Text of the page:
I called the police today to report the incident, and they confirmed that he was in the wrong, and that my dog running over his field for a few metres (which I know she shouldn’t do) was not a reason to threaten to shoot her. They haven’t taken action, but the incident was “logged” in case he does anything similar to anyone else. As for me I will be walking her somewhere else from now on. I love my dog and I’m not taking risks where lunatics are apparently allowed to wield guns.

    This made me question whether farmers have the right to shoot dogs, and I can barely believe the stories like yours that I have found. They are totally heartbreaking. I sincerely wish you luck with your case and hope that justice prevails. Please keep us updated here.

  • Hi, Christina, you must have had a real frightening experience. You MUST press the Police to arrest this Entity. The Police in my experience love to avoid doing their job. This guy who threatened to shoot your dog will go on and on waving his gun around and killing for the hell of it because he knows the Police will not touch him as they always side with these scum bag farmers. We are Farmers but managed to make our farm and our Dairy Herd pay by making cheese. Most Farmers rely on hand outs from the Single Farm payment Scheme. You always know when they have had their payments. You usually see them riding around in a new 4×4 whist their animals get neglected. This piece of scum who shot my dog’s still has his gun’s and boasts that ‘he has been told by the Police that =they will NEVER take them off him’ I read in our local paper that the Inspector in charge in our area has been quoted as saying ‘we treat all gun crime with great importance (after a young lad was seen playing with a water pistol’ He is only saying that now because the IPCC is on his case. DO NOT TRUST THE POLICE. Go straight to the IPCC and inform them that yet again a Policeman is not doing the job the tax payer pays him to do. I will keep everyone updated on the outcome of my final appeal with the IPCC.

  • Roxy Arnold

    I have very recently moved to a rural location. I have 2 dogs which are usually very good and well supervised. I am a very resposible owner but dog are dogs.This morning my younger dog decided to run off and went on the farmers land< hes never done this before and wont again. I fully accept my resposibilites as a dog owner, and as an animal lover i fully understand how loosing sheep could affect a farmers paycheque. I would have said my apologies etc, however Farmer Joe spoke to me(im a very small and approachable lady)like he was going to attack me with a pitch fork and feed me to his livestock. I have never been spoken to with such arrogance and hate. I am ashamed to say i may have let loose a few obsceneties something i never ever do but i was just really threatened by his attidtude. we are his new neighbours and i think may have upset him already now but oh well he needs to treat people with respect.He apparantly has a bad reputation and has cornered off every last millimeter of his land in case someone steps a toe on it.Yes that bitter,miserable speciman of human being.If he upsets me i will fight him with my bare fists as small as i am….grrrr.Fortunately i do believe in what goes around comes around, and he really needs to treat people like he would want to be treated farmer or not.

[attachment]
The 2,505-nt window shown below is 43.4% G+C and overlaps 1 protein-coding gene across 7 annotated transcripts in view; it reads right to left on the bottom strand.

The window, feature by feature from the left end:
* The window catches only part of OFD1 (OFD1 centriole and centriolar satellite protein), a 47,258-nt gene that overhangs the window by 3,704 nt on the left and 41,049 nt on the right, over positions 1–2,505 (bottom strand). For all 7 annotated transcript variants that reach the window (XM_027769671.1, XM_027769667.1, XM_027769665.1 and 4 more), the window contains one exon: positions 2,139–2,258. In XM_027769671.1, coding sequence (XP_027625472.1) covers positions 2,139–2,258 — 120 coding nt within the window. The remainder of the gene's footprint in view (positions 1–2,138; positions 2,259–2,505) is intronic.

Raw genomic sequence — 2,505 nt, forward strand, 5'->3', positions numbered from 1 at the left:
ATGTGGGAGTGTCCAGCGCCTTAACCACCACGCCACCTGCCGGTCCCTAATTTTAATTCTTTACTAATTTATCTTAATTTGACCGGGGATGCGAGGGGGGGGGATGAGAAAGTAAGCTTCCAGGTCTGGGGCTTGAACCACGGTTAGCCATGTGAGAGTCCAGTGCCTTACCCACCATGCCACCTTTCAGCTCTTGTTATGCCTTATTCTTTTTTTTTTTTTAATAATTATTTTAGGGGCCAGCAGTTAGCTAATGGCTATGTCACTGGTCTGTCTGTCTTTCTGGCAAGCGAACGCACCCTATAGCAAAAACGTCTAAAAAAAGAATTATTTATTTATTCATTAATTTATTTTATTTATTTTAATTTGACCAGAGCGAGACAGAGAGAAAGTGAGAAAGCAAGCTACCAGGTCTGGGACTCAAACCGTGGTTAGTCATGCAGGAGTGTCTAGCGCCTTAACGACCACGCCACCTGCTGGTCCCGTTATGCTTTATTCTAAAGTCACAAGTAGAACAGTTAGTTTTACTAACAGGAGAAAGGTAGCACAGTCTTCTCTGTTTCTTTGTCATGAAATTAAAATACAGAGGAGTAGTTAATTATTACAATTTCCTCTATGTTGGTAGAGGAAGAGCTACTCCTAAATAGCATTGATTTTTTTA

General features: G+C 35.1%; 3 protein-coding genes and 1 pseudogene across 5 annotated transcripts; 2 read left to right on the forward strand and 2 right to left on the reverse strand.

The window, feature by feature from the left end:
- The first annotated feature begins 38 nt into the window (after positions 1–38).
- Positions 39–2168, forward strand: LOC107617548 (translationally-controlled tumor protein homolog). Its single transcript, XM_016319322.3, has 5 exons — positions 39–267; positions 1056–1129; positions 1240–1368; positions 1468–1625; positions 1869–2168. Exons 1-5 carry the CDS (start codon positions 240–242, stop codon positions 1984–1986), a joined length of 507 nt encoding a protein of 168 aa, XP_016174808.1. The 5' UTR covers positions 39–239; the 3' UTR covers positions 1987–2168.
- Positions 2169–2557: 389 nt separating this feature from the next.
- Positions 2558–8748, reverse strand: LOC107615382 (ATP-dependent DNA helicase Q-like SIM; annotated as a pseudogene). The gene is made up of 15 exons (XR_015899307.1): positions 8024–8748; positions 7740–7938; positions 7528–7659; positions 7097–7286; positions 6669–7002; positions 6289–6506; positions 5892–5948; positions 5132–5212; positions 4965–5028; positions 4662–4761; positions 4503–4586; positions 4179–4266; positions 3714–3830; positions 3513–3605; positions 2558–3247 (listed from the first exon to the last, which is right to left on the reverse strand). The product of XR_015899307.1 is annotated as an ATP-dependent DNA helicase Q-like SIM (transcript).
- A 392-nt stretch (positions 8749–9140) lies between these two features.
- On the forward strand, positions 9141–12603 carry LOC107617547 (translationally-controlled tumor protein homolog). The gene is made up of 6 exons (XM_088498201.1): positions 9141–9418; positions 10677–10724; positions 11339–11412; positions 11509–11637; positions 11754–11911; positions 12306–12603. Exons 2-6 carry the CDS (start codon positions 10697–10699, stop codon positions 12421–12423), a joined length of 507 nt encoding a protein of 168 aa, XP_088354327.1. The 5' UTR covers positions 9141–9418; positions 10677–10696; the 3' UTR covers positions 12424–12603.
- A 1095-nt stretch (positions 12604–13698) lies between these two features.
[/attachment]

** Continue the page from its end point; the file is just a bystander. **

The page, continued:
• LIZ

    My Husky dog was shot today just wanted to say to those out there who mentioned farmers kids they know who they are .I have three grandchildren ,my dog loved these children. Just rememember sheep have know personality I would not want to see any animal suffer could the farmer have not send me the bill instead . Big men with big guns who do they think they are ,that was our family pet not some sheep waiting to be slaughtered. Its all money with them and all they do is moan about the weather. Every heard the saying think before you drink. Think before you shoot. We loved our Husky.

  • sandra mcneil

    i need advice my dog got out and got shot because a stuped person who i didnt know opened my door,a lovely labrador only one year old i reported it right away but police say they cant do anything. i live in scotland.

  • SheepLover

    I think half of you here are living in cloud cuckoo land. I organise hikes and the attitude of dog owners is now so disgraceful we’ve stopped allowing them on walks. Dogs were frequently off the lead and in some cases chased animals, scaring them half to death. The attitude when you asked owners to make sure their animals were secured on a lead (as they are supposed to be as set out in the country side code) was often so overblown I just couldn’t believe it. Never mind telling them to scoop the dog’s poops which can carry parasites and diseases for both humans and animals!

    I’m not a farmer but I can see their point. If you are a dog owner, be aware how dangerous your animal can be to both animals and the livelihood of farmers. No doubt farmers do overreact on occasion but I dare say I would, had animals of mine been savaged in the past by other people’s domesticated wolves. If you give a farmer the opportunity to shoot your dog, only you are to blame.

  • SheepLover

    FYI The countryside code regarding dogs: http://www.naturalengland.org.uk/ourwork/enjoying/countrysidecode/keepdogs.aspx

    If it’s “just not possible” or “just not fair” or “but my dog loves to run around sheep fields” then tough. Them’s the rules.

  • Shepherdess

    I am apalled and disgusted by the number of dog owners on this thread whom seem to be of the opinion that their dogs have the right to wander at will over peoples property worrying, chasing, injuring and potentially killing others animals at will.